Day 7 Hearing: Hijab Ban (Karnataka HC)(Part I)Hijab Ban in Karnataka Educational Institutions
On February 18th 2021, in a surprising turn of events, the Advocate General of Karnataka argued that the State Government Order purportedly banning the hijab was not in fact a ban. Instead, he vehemently claimed, it was merely a ‘suggestion’.
The hearings today got off to an uncharacteristically tepid start. Yesterday the Court found itself mired deep in procedure, dismissing a series of petitions for procedural infirmities. It appeared at first as though this would bear repetition through the course of today’s hearings, with the Court castigating counsel representing the Karnataka State Education Minority Federation for failing to produce relevant documents. However, this fortunately did not represent the tenor of the courtroom for the remainder of the day’s hearings.
Arguments of the State
The Advocate General for the State began with a somewhat histrionic flourish, stating that he would rebut each of the contentions made by the counsels for the Muslim students while making one positive affirmation. He said that he would first show that the Government Order appearing to ban the hijab was passed in accordance with the provisions of the Karnataka Education Act. Second, he would demonstrate that wearing the hijab is not an Essential Religious Practice. Next, he would show that the Government Order did not violate Article 19(1)(a) of the Constitution. Finally, he paused before continuing, the State advanced that argument that the practise of wearing the hijab must pass the tests of constitutional morality and individual dignity.
College Development Committees had always issued dress codes
The counsels for the Muslim students had argued that the Government Order of February 5th that seemed to ban the hijab was irrational, and that it did not comply with the Karnataka Education Act, 1983. In order to rebut this, he would have to take the Bench through the origins, composition and functions of the College Development Committees (CDCs). The CDC consisted of the local MLA as the Present, a person appointed by them as the Vice-President, representatives of parents, students, as well as lecturers and the college principal.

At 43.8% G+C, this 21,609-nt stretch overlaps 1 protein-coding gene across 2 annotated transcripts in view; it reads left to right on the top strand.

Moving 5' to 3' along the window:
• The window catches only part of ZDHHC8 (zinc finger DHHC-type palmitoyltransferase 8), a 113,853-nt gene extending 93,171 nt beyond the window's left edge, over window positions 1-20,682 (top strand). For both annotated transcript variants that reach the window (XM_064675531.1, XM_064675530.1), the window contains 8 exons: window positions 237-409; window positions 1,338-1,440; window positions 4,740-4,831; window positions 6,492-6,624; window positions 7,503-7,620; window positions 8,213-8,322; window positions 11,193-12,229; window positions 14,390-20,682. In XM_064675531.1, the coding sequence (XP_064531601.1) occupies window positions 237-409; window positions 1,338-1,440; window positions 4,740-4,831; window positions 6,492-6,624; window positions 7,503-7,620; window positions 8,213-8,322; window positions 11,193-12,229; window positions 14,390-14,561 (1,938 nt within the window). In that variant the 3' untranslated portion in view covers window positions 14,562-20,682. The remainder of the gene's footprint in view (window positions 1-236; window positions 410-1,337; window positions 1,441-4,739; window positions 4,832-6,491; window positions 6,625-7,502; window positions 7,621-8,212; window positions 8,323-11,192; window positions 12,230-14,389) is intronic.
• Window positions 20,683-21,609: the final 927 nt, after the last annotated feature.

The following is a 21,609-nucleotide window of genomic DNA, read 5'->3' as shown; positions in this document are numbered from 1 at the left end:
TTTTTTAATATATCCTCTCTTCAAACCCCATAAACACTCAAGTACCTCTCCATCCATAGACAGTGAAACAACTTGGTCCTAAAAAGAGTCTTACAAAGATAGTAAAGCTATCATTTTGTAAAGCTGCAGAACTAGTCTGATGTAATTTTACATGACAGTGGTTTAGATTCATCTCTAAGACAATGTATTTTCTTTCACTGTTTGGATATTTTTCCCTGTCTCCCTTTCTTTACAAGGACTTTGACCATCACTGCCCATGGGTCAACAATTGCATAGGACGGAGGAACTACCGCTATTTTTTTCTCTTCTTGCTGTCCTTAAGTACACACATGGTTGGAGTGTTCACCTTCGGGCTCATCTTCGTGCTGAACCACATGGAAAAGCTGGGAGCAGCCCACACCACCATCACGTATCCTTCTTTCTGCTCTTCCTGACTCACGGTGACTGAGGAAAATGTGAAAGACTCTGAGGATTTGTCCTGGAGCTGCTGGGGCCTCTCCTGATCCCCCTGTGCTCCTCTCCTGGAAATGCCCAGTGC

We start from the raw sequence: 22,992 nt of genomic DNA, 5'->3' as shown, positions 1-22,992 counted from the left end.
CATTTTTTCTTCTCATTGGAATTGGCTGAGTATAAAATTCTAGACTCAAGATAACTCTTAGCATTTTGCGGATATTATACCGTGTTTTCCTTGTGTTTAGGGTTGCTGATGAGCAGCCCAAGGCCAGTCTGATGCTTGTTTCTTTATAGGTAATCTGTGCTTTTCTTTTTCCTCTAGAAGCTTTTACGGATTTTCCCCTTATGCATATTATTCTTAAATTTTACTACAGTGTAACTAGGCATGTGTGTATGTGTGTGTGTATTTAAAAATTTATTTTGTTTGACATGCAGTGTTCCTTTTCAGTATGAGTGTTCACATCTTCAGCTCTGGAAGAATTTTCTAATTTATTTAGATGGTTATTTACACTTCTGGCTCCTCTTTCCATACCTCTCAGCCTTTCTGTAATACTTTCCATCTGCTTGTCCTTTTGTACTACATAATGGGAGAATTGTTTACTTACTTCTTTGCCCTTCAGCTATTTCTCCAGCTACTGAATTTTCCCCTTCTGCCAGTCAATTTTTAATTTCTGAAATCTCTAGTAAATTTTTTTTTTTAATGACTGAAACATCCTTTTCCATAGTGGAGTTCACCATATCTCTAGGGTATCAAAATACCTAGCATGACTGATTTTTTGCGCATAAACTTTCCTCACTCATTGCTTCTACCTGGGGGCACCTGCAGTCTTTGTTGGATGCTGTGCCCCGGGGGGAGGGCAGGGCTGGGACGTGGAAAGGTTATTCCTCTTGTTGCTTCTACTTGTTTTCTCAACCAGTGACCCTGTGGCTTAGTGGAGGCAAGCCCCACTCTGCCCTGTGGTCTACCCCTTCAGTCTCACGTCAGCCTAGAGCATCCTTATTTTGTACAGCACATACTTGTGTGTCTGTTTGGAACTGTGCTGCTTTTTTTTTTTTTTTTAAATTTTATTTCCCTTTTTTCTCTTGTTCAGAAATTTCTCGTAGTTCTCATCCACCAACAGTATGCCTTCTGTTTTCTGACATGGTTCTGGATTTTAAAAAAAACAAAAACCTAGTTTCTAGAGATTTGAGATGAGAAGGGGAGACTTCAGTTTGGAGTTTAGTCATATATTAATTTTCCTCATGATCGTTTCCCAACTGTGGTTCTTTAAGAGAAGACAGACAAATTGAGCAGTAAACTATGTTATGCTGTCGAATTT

The AG said that the CDC of the Government PU College Udupi, currently the hotbed of controversy, had as early as 2013 started to prescribe dress codes. Uniforms at the college, however, had long been the norm at the college, prescribed for the first time in 1985. The Muslim students were aware of the uniform at the time of admission.
Why was the Government Order Issued?
There was ‘no difficulty’ until December 2021, when a few Muslim students insisted that they would enter the college with a hijab. In January, proceedings of the CDC took place, chaired by the MLA. During the proceedings, the CDC decided that it was important to maintain discipline and this meant that there could be no ‘discrimination’ between students. After resistance from Muslim students, the CDC referred the matter to the State Pre-University Department and decided that that until the matter was resolved, uniforms prescribed by the CDC (without the hijab) would continue to be worn. The Government said that it would refer the matter to a ‘high level committee’. Importantly, the AG stressed, the present writ petitions were filed at this stage. In the meantime, the Department of Education issued an Order giving autonomy to CDCs to prescribe uniforms.
Government Order does not ban the hijab
The AG described this Government Order, whose components had been parsed at length by the counsels for the petitioners, as ‘innocuous’, mirroring what the petitioners had earlier argued about the practice of wearing the hijab. The AG stated that the Government Order gave autonomy to College Development Committees to prescribe uniforms. The Order itself did not prescribe a uniform. By invoking ‘public order’, the Order merely referred to amorphous ideas of public peace and decency. The AG conceded that the Order could have been ‘put across better’. The question of prescribing or proscribing the hijab did not arise.
The Chief Justice, perhaps sensing the perceptible shift in the courtroom’s atmosphere towards bafflement, asked the Advocate General why the Government Order mentioned the hijab at all. The AG said that it was merely an ‘indication’ to authorities. The CJ, probing further, asked if the Government indeed had no objection to the hijab in classrooms.
Somewhat flushed and shifting uncomfortably from one foot to the other, the AG said that if the CDC permitted the hijab, the State would be okay with it. Under s 131 of the Karnataka Education Act, persons could raise grievances against the dress code. The State did not wish to intervene in the matter of dress codes.
In part II, we discuss the State’s arguments on the legitimacy of the CDC and whether the hijab ‘ban’ violated the Freedom of Conscience.